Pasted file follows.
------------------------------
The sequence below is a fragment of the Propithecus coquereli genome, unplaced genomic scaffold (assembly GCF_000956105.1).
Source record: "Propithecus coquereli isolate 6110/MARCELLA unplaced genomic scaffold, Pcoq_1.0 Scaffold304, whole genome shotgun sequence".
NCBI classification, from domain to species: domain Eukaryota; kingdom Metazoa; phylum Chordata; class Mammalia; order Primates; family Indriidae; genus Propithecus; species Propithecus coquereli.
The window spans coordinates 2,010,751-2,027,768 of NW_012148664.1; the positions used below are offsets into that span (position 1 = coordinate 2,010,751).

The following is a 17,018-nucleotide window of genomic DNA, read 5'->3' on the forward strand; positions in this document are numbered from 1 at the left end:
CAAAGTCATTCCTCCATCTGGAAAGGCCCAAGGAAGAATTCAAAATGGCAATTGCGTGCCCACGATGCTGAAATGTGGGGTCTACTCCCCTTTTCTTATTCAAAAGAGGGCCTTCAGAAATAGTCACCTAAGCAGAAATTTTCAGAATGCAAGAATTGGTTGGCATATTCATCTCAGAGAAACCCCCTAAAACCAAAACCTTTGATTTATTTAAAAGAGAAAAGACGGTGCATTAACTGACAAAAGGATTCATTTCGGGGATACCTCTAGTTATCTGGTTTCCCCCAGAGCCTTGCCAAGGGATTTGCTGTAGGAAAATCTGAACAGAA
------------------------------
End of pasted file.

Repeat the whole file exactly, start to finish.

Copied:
The sequence below is a fragment of the Propithecus coquereli genome, unplaced genomic scaffold (assembly GCF_000956105.1).
Source record: "Propithecus coquereli isolate 6110/MARCELLA unplaced genomic scaffold, Pcoq_1.0 Scaffold304, whole genome shotgun sequence".
NCBI classification, from domain to species: domain Eukaryota; kingdom Metazoa; phylum Chordata; class Mammalia; order Primates; family Indriidae; genus Propithecus; species Propithecus coquereli.
The window spans coordinates 2,010,751-2,027,768 of NW_012148664.1; the positions used below are offsets into that span (position 1 = coordinate 2,010,751).

The following is a 17,018-nucleotide window of genomic DNA, read 5'->3' on the forward strand; positions in this document are numbered from 1 at the left end:
CAAAGTCATTCCTCCATCTGGAAAGGCCCAAGGAAGAATTCAAAATGGCAATTGCGTGCCCACGATGCTGAAATGTGGGGTCTACTCCCCTTTTCTTATTCAAAAGAGGGCCTTCAGAAATAGTCACCTAAGCAGAAATTTTCAGAATGCAAGAATTGGTTGGCATATTCATCTCAGAGAAACCCCCTAAAACCAAAACCTTTGATTTATTTAAAAGAGAAAAGACGGTGCATTAACTGACAAAAGGATTCATTTCGGGGATACCTCTAGTTATCTGGTTTCCCCCAGAGCCTTGCCAAGGGATTTGCTGTAGGAAAATCTGAACAGAA